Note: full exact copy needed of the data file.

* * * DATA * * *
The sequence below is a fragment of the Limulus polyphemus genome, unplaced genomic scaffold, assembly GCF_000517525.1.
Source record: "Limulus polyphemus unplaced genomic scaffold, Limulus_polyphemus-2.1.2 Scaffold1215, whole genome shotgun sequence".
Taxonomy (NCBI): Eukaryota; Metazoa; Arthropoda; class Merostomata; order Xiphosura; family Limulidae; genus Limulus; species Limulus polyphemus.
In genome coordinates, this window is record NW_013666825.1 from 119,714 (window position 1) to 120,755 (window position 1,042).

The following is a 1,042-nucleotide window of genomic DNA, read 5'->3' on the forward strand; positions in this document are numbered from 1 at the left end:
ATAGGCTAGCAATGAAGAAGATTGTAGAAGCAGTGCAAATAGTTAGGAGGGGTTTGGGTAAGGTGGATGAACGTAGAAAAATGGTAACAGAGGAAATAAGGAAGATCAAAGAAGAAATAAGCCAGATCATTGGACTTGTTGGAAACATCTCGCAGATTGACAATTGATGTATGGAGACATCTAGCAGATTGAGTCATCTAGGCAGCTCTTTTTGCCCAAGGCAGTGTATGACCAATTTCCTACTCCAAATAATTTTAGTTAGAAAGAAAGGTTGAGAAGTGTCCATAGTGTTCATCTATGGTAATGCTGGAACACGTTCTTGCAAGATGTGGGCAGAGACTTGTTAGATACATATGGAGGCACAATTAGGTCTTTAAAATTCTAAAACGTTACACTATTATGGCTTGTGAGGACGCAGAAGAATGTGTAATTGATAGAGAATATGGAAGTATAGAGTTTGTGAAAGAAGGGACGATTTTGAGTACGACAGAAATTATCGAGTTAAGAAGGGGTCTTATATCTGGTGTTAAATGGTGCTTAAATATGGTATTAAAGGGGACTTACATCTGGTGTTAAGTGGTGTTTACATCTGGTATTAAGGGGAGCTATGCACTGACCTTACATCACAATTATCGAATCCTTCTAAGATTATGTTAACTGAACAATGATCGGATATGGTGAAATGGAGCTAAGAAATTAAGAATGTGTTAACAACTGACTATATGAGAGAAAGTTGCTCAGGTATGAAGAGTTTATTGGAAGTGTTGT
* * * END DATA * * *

The sequence below is a fragment of the Limulus polyphemus genome, unplaced genomic scaffold, assembly GCF_000517525.1.
Source record: "Limulus polyphemus unplaced genomic scaffold, Limulus_polyphemus-2.1.2 Scaffold1215, whole genome shotgun sequence".
Taxonomy (NCBI): Eukaryota; Metazoa; Arthropoda; class Merostomata; order Xiphosura; family Limulidae; genus Limulus; species Limulus polyphemus.
In genome coordinates, this window is record NW_013666825.1 from 119,714 (window position 1) to 120,755 (window position 1,042).

The following is a 1,042-nucleotide window of genomic DNA, read 5'->3' on the forward strand; positions in this document are numbered from 1 at the left end:
ATAGGCTAGCAATGAAGAAGATTGTAGAAGCAGTGCAAATAGTTAGGAGGGGTTTGGGTAAGGTGGATGAACGTAGAAAAATGGTAACAGAGGAAATAAGGAAGATCAAAGAAGAAATAAGCCAGATCATTGGACTTGTTGGAAACATCTCGCAGATTGACAATTGATGTATGGAGACATCTAGCAGATTGAGTCATCTAGGCAGCTCTTTTTGCCCAAGGCAGTGTATGACCAATTTCCTACTCCAAATAATTTTAGTTAGAAAGAAAGGTTGAGAAGTGTCCATAGTGTTCATCTATGGTAATGCTGGAACACGTTCTTGCAAGATGTGGGCAGAGACTTGTTAGATACATATGGAGGCACAATTAGGTCTTTAAAATTCTAAAACGTTACACTATTATGGCTTGTGAGGACGCAGAAGAATGTGTAATTGATAGAGAATATGGAAGTATAGAGTTTGTGAAAGAAGGGACGATTTTGAGTACGACAGAAATTATCGAGTTAAGAAGGGGTCTTATATCTGGTGTTAAATGGTGCTTAAATATGGTATTAAAGGGGACTTACATCTGGTGTTAAGTGGTGTTTACATCTGGTATTAAGGGGAGCTATGCACTGACCTTACATCACAATTATCGAATCCTTCTAAGATTATGTTAACTGAACAATGATCGGATATGGTGAAATGGAGCTAAGAAATTAAGAATGTGTTAACAACTGACTATATGAGAGAAAGTTGCTCAGGTATGAAGAGTTTATTGGAAGTGTTGT